Help with Mitsubishi Eclipse model

I got some nice profile pictures of a Mitsubishi Eclipse, and it’s in the background of blender for reference…my problem is, where do I go from here? Does anyone have any good car modelling tutorials? :expressionless:
(I know this is supposed to be in the other forum, but when i learn I will post the pics here.)

Look for speedtiti’s peugeot thread, he posted a link to his tutorial, and that’s the best I have seen, yet.

Thanks a lot. :smiley:
as soon as i have anything significant done, I’ll post it

the tutorial isnt descriptive enough! I dont get what he’s saying.

"-Select all the above vertices from the lower part of the car and extrude 2 times on the Y axis up to the center. Put the cursor on one of the last vertices and press [Shift+S]. We are going to make a symetry by selecting all vertices with the A key, duplicating them with [Shift+D], press M key and choose “Local Z”. After that, press twice the A key in order to select everything, W key and choose “remove double” and last [Ctrl+N] if you see some faces improperly oriented. "

I dont get this. Not a bit.

if you don’t get that then you probably don’t know enough about blender to model a car yet… you should probably go through some of the beginner tutorials and learn what each modelling tool does and such. but if you’ve already done this then show us what you have so far and we’ll help you as best we can. :slight_smile:

its not so much I dont know the basics as it is he worded it a bit weird. hm

I did notice that… there are a lot of people here that aren’t so good with english, or even their sentence structures. Basically what he was saying in the part that you quoted (from what I understand anyways) was that he had modelled half of his object and was duplicating that half and then mirroring it (flipping it around) so that he could use that as the other side of his model. The problem with doing this comes when you put the two halves together you have a lot of the same vertices, so you “remove doubles” meaning remove the extra vertices at the seam of your joined halves.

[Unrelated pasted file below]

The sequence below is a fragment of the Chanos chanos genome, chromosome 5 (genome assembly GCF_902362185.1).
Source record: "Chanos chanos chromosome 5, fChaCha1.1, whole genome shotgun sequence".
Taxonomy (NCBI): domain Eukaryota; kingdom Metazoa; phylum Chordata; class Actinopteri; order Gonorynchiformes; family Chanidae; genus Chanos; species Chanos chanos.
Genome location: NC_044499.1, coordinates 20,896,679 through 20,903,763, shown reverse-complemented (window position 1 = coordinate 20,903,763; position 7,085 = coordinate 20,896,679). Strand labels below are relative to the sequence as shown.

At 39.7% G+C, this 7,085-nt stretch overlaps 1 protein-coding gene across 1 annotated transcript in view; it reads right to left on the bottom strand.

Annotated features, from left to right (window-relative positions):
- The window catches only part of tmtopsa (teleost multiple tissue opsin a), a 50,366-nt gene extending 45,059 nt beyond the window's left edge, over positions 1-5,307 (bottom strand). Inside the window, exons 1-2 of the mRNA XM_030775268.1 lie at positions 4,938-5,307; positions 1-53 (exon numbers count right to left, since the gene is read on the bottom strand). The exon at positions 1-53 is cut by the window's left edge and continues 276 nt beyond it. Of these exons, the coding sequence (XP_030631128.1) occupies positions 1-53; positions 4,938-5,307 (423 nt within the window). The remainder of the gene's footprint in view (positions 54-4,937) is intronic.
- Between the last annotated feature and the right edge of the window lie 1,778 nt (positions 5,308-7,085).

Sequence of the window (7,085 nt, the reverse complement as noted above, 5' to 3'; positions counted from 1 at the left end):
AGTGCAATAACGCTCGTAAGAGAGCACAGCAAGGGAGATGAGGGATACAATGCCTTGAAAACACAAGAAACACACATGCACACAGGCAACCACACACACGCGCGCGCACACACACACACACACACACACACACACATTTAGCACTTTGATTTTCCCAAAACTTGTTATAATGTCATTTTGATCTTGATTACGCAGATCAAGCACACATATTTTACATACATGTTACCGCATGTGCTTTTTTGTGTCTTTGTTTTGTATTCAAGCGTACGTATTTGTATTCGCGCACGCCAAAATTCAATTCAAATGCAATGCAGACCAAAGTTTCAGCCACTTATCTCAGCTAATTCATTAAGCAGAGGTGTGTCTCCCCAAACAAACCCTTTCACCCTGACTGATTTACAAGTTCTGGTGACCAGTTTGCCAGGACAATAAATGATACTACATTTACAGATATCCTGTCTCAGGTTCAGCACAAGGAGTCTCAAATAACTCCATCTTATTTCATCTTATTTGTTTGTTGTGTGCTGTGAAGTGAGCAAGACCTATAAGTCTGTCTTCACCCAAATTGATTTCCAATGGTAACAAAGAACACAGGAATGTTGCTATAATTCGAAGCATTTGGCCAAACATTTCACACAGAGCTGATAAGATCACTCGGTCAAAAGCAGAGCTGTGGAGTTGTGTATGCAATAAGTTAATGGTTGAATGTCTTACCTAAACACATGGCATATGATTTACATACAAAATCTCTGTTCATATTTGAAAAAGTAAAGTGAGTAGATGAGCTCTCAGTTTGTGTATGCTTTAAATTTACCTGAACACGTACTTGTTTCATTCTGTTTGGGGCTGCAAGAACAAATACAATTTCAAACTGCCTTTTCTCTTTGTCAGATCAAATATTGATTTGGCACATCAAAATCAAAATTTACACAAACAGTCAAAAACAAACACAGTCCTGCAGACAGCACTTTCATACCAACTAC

Edit: I’m not sure what the SHIFT+S does though…lol…I’ll have to try it real quick. ok… I consulted the magical “hotkeyboard” from and shift+s is “snap to”. it snaps the vertice that youve selected to a grid unit.

I’ve been using “ALT-D” to make a linked duplicate of the half of the model I’m working on. (I mirror the duplicate along whatever axis applies by scaling it -1 in that direction… don’t hold me to it, but I think the key sequence is: ALT-D [linked duplicate], S [scale], Z [or X, or Y - the direction, or axis], N [allows the amount to be keyed in], then -1 [keying in the amount to scale])

As long as your object center lies along the desired axis of mirror, then this creates a linked duplicate of your model that meets along the “seam”. Because they’re linked, any editing that you do (in edit mode) to one half automatically happens to the other half, so you can see your work in real time. Remember, tho that when subsurfing it will look odd along the seam until the two halves are joined. To join them (when you’re close to finished) select both and use CTRL-J, enter edit mode and do the remove doubles and recalculate normals that the tute describes.

I’ve found that I’ll do this several times while tweaking a centerline symetrical model. If I come across something I need to alter or add after joining halves, I’ll delete the vertices of one half of my model, do the linked duplicate thing, make the edits and re-join them again. Its not that big a thing to do, but it would be nice if there was an automatic script for this…